William Middelton, Lord of the Manor of Ilkley, must have had quite a shock when he received an unexpected visitor at his home at Myddelton Lodge in 1878. In the second of the articles adapted from his forthcoming book 'The Lords of Ilkley Manor - The Road to Ruin' David Carpenter tells the story.
We don't know much about William Middelton's early life. He was born in 1815 and was educated at Stonyhurst, the Catholic school in Lancashire. He inherited the family estates on the death of his father Peter in 1866 and was soon auctioning off land in the town which enabled him to pay off the debts he and his father had run up in previous years. It was this series of sales which allowed the modern town of Ilkley to develop. Middelton never married but this was not for any lack of interest in the opposite sex. Frequently his amorous exploits landed him in trouble. On one occasion he narrowly avoided fighting a duel over a woman and on another his solicitor had to arrange a payment of £1 a week to a former housemaid who had been seduced by him. Doubtless there was a great deal of gossip about the many unmarried girls who made up the household staff at Myddelton Lodge, his home on the hillside above Ilkley.
An unexpected visitor who called at the Lodge on November 6, 1878 must have caused Middelton a great deal of consternation. Middelton's visitor was Mr William Muhlke, a German. And he had not arrived in Ilkley alone. For waiting in Ilkley were two men in their early twenties, Oscar and Adam Geil. Middelton must have known immediately the reason for their visit. In his early forties he had lived near Worms in Germany, and there he had taken his housekeeper Juliane Louise Bruck as his mistress. The young men were her children. Juliane had since died, and the boys had taken the surname of her husband Friedrich who she had married after they had been born. Though Middelton never acknowledged the boys as his sons and claimed he did not know if they were of his paternity, in 1862 he had signed an agreement to pay certain sums for their upkeep which had clearly not been observed.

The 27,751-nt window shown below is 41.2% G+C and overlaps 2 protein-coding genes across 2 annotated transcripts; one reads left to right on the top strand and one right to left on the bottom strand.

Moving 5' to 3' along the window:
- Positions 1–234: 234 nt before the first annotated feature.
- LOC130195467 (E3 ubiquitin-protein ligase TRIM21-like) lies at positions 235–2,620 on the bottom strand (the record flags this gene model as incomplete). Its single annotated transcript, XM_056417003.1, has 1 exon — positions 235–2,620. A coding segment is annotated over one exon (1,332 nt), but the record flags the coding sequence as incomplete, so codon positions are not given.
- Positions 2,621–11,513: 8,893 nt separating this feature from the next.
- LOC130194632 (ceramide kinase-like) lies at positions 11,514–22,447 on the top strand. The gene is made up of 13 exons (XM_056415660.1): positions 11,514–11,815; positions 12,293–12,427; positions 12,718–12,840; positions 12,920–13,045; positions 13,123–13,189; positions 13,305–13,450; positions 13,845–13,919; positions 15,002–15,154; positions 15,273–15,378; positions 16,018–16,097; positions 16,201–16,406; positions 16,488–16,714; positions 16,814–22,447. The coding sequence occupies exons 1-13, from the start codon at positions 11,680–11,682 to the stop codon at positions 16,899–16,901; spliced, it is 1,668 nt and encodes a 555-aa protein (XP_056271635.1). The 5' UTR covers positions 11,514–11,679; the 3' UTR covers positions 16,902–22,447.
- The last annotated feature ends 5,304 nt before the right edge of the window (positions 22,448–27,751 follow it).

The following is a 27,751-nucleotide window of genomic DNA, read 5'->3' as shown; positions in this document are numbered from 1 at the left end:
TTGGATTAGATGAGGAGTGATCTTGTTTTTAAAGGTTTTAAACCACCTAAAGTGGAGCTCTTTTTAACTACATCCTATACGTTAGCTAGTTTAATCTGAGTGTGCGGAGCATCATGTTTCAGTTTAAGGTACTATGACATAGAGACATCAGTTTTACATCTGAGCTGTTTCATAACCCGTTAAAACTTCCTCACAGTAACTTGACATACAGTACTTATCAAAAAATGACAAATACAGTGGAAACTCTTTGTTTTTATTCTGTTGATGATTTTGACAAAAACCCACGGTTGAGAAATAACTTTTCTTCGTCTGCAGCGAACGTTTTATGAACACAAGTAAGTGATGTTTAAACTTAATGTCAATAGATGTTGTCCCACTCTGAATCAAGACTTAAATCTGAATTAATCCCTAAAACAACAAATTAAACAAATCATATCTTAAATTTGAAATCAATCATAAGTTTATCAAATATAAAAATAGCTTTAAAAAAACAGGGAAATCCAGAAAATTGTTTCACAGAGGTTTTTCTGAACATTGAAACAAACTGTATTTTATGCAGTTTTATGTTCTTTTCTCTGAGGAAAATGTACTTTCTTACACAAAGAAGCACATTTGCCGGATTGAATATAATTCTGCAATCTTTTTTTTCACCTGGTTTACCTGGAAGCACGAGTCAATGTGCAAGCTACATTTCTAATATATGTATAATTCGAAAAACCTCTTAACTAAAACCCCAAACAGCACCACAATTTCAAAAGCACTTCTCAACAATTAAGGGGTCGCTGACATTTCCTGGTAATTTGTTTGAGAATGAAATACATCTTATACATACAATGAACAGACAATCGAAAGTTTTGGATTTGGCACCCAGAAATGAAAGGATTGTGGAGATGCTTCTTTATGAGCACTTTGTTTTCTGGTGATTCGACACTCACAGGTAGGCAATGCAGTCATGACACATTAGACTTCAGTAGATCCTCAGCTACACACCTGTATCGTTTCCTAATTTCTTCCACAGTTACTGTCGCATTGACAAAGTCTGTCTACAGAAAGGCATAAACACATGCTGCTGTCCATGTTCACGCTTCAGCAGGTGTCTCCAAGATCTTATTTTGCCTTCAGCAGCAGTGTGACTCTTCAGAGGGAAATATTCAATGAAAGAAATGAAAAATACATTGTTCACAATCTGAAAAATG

Soon Middelton had come to an agreement with Muhlke as to the amount outstanding, and that day instructed his solicitors to draw up papers to release him from any further liability. But it must have been with a heavy heart that he determined not to see the boys waiting for him in the village. Nevertheless Middelton was generous towards them, sending a cheque for £50 only half of which was 'on account', the remainder being a gift to help with their 'travelling and tavern expenses'.
But soon the atmosphere had changed. Middelton received a telegram from Muhlke asking for a further £15, which made him determined to see him no more and give orders that if he came to Myddelton Lodge he was not to be admitted. But by February 1879 the business looked as if it was over. Middelton had paid out £300 in settlement, as well as more than £100 in legal fees, and had obtained signed documents from the Geils that they had no further claim against him. But it seems that the boys continued to ask him for more money. Middelton was so disturbed in 1880 that he hired private detectives in an attempt to discourage them, and asked his bankers to pay particular attention to his signature on cheques in case the boys tried to steal money by forging it. By June of 1880 Middelton's solicitor Thomas Constable was asking his agent to 'assure Geil that Mr Middelton is determined never to give him one farthing more and that if he Geil comes into the country with the object of getting money, he will at once be handed to the police and incarcerated'.
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